Anybody remember this post? Well, yesterday was our fourth check-up with the "doctor-with-the-dolly", the paediatric allergy specialist at the hospital, and PHEW! we passed! Given that he hasn't had a crisis since January, AJ's asthma medication will be stepped down and Mama is patting herself on the back.
So it was all worthwhile :
- Sourcing and dragging up anti-dustmite bedding, washing it religiously at above 60° and airing it frequently in the sunshine
- Sourcing and dragging up a new and desperately expensive Hoover Accenta with newfangled, washable (anti-dustmite) HEPA filter
- Frantic bobbing around with a wet rag and a mop-and-bucket in a deft imitation of Mrs Swabb (Habeas Corpus, York Festival 1985)
- Dead-of-night mercy dashes to our top-secret hideaway high in the Swiss Alps (where dust-mite don't exist), at the first sign of a wheeze
- The blanket ban on cuddly kitties from bedrooms (blanket-bedroom tee-hee)
- Keeping short-stay dogs on the dog shelf and strictly accepted only in the absence of AJ
- Laying down a death sentence for the crime of rolling in the hay
- Exporting AJ to his Oma in Germany at the appearance of even an estimate for dust-producing construction work, let alone the workers themselves
- Camping out on the top bunk when summoned by a cough
- Waging thermo-nuclear-biological-feline warfare against the mice, who seem to have decamped elsewhere, taking their doo-doo and their other nasties with them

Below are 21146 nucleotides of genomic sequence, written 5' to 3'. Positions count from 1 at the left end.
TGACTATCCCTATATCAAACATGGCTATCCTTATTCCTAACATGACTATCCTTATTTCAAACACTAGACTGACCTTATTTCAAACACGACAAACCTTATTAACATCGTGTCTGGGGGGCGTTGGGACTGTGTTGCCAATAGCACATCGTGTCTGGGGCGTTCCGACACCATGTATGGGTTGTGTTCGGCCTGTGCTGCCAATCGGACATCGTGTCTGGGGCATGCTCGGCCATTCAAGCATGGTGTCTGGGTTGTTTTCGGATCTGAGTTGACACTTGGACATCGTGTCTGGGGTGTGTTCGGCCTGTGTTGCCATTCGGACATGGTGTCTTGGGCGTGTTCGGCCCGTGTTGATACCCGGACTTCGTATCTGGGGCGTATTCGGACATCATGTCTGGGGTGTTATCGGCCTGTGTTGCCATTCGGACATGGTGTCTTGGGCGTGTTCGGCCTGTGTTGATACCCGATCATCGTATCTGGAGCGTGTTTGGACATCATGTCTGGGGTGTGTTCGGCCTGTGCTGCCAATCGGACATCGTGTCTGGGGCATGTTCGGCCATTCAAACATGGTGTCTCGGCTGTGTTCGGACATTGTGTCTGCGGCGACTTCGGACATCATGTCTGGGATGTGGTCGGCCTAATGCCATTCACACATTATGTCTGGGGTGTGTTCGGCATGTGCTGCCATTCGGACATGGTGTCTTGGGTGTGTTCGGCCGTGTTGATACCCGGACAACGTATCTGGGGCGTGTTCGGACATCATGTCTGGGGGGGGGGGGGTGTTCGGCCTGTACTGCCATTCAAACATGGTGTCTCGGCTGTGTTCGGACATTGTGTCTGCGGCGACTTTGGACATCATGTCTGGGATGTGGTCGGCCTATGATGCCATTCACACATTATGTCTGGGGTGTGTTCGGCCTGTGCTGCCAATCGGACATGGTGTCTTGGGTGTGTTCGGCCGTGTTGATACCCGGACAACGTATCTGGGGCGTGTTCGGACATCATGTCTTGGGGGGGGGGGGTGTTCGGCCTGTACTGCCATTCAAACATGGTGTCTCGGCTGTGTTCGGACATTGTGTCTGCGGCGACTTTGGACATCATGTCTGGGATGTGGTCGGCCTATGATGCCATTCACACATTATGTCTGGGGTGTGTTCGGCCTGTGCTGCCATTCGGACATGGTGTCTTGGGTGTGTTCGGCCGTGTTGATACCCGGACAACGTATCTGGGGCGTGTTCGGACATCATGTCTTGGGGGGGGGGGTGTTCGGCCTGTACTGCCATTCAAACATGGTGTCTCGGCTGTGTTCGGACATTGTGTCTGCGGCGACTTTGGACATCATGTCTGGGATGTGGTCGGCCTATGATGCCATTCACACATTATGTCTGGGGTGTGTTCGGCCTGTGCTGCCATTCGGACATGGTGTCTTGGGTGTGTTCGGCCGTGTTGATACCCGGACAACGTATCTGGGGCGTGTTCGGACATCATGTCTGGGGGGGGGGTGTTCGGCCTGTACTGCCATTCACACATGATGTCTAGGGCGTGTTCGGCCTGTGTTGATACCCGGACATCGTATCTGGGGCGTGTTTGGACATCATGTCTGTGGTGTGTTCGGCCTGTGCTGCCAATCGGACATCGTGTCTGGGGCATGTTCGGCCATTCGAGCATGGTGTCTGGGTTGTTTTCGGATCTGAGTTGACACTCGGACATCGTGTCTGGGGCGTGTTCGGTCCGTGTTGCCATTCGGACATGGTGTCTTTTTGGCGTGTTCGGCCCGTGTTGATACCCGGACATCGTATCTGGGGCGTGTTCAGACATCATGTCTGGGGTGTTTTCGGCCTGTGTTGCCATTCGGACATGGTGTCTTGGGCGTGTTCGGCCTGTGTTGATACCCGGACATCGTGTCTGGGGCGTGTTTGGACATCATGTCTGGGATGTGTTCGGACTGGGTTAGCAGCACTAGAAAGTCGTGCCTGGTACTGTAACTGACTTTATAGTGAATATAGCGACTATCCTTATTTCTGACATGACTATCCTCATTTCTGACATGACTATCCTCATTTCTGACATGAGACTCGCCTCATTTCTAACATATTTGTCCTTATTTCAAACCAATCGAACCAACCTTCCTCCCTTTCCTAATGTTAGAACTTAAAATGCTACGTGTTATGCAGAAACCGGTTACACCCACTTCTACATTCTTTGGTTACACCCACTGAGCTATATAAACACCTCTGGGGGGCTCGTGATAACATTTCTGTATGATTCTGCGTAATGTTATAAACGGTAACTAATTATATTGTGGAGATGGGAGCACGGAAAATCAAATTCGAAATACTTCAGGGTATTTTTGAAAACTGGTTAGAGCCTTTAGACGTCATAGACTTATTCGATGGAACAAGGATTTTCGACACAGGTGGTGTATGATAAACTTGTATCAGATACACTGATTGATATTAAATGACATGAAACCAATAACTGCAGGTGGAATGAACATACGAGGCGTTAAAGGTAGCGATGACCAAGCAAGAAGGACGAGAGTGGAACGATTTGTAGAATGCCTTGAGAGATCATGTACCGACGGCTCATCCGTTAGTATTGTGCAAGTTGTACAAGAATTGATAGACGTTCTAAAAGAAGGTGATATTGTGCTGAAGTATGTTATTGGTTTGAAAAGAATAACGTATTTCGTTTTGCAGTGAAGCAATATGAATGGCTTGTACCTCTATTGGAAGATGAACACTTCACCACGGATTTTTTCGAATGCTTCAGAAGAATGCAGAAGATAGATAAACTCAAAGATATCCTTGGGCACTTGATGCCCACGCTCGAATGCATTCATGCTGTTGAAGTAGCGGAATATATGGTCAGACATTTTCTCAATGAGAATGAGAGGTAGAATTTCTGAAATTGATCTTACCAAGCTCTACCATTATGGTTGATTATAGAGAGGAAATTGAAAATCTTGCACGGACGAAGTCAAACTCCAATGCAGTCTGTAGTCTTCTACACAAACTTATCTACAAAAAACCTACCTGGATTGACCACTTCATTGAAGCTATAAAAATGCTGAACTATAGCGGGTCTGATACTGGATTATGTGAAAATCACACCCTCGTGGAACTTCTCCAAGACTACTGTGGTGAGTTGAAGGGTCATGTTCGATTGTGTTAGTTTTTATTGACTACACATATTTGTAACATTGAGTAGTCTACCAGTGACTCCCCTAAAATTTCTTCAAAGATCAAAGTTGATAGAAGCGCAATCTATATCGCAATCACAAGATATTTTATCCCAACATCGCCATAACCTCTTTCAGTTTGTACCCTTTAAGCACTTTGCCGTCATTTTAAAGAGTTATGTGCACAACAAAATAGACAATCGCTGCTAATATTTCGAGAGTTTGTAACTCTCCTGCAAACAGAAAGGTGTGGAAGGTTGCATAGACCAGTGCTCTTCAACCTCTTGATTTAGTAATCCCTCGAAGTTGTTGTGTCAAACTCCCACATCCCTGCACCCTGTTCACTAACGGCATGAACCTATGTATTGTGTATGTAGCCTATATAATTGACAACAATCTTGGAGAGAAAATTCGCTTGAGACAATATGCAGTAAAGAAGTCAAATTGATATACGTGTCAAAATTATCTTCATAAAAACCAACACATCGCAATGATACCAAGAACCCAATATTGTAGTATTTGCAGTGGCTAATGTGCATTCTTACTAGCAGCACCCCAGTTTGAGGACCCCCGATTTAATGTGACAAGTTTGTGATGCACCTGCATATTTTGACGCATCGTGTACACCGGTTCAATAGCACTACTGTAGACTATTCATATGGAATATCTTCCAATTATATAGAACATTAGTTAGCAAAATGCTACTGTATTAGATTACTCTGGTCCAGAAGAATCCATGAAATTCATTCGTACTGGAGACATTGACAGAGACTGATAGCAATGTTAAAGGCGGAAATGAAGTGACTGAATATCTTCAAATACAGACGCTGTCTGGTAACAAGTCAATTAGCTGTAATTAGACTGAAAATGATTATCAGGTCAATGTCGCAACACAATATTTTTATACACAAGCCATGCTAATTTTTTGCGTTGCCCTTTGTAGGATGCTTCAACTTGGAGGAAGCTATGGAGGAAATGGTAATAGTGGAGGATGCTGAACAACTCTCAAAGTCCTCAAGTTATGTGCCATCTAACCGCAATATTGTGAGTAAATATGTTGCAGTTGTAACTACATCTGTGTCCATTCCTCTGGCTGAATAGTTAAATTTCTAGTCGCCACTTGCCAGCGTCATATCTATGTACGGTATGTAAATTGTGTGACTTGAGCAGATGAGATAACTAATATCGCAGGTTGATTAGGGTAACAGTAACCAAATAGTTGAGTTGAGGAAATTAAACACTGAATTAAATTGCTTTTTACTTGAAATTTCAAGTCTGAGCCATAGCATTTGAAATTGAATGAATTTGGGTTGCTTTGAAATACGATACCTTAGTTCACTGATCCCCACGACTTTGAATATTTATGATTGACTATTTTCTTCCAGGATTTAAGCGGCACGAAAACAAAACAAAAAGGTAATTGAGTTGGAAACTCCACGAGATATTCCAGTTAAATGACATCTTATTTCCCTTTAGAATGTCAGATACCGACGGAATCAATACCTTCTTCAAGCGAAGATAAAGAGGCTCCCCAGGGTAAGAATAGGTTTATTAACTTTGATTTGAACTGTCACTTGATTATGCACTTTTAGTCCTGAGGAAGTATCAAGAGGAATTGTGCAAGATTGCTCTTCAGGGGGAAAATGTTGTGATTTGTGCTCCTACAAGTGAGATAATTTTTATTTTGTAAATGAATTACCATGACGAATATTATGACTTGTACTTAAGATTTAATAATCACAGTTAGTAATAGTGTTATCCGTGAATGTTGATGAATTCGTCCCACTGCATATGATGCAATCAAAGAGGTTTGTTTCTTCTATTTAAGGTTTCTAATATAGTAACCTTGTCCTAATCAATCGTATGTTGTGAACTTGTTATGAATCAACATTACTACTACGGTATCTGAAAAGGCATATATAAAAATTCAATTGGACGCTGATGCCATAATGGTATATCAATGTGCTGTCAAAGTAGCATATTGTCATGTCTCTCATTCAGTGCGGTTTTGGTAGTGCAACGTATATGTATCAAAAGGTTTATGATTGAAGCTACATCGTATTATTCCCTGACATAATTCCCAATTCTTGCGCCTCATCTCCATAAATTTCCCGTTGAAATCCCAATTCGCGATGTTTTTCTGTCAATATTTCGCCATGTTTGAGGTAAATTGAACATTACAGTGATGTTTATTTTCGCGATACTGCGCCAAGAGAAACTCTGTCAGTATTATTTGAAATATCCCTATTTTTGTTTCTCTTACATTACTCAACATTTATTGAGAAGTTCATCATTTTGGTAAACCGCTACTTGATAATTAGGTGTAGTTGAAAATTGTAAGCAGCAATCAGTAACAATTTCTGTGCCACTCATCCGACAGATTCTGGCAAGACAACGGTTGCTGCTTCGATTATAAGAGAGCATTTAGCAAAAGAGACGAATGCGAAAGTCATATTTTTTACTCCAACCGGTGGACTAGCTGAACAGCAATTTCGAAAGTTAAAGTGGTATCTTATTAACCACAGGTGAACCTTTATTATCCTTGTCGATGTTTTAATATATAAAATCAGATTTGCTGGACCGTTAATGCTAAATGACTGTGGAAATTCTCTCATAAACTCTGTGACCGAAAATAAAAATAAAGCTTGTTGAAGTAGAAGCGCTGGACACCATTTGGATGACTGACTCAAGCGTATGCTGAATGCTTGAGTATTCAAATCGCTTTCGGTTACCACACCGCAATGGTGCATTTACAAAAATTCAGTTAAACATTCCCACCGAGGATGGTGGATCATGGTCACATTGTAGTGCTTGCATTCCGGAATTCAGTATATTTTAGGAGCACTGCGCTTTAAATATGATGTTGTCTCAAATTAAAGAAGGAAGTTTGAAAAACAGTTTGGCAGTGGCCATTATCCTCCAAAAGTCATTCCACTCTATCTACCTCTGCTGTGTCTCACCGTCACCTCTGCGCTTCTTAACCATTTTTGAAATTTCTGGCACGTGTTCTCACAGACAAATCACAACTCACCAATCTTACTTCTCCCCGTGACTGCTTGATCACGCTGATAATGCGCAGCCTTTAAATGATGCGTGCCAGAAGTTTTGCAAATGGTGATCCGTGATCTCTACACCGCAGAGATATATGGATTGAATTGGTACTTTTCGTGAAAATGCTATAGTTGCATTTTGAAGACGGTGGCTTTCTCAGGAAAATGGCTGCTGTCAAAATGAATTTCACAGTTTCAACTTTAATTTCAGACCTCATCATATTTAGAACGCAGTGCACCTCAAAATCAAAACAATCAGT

- Lurking about in bushes with my medicine cabinet in my handbag when the kindergarten kids go on a field trip - just in case
- And stalking around every morning and evening in a starched white apron, inhaler in one hand, pills in the other and a clipboard under my elbow (to M's obvious delight - strange, strange boy).
Having decades of asthma/allergy nursing experience to call on from Grandma, from AJ's unshakeable kindergarten maestra and from our wonderful family paediatrician has been and remains invaluable. Thank-you all three for your patience, support and reassurance. Asthma, even of such a mild variety as AJ's, can be a scary condition for a Mama to cope with alone, half way up a mountain with no road and in a foreign language.
For his part, M. purchased a lifetime supply of those widgets he puts in his ears so that he had a chance of sleeping through the nighttime rumpus. Well, one of us had to stay sane, I suppose.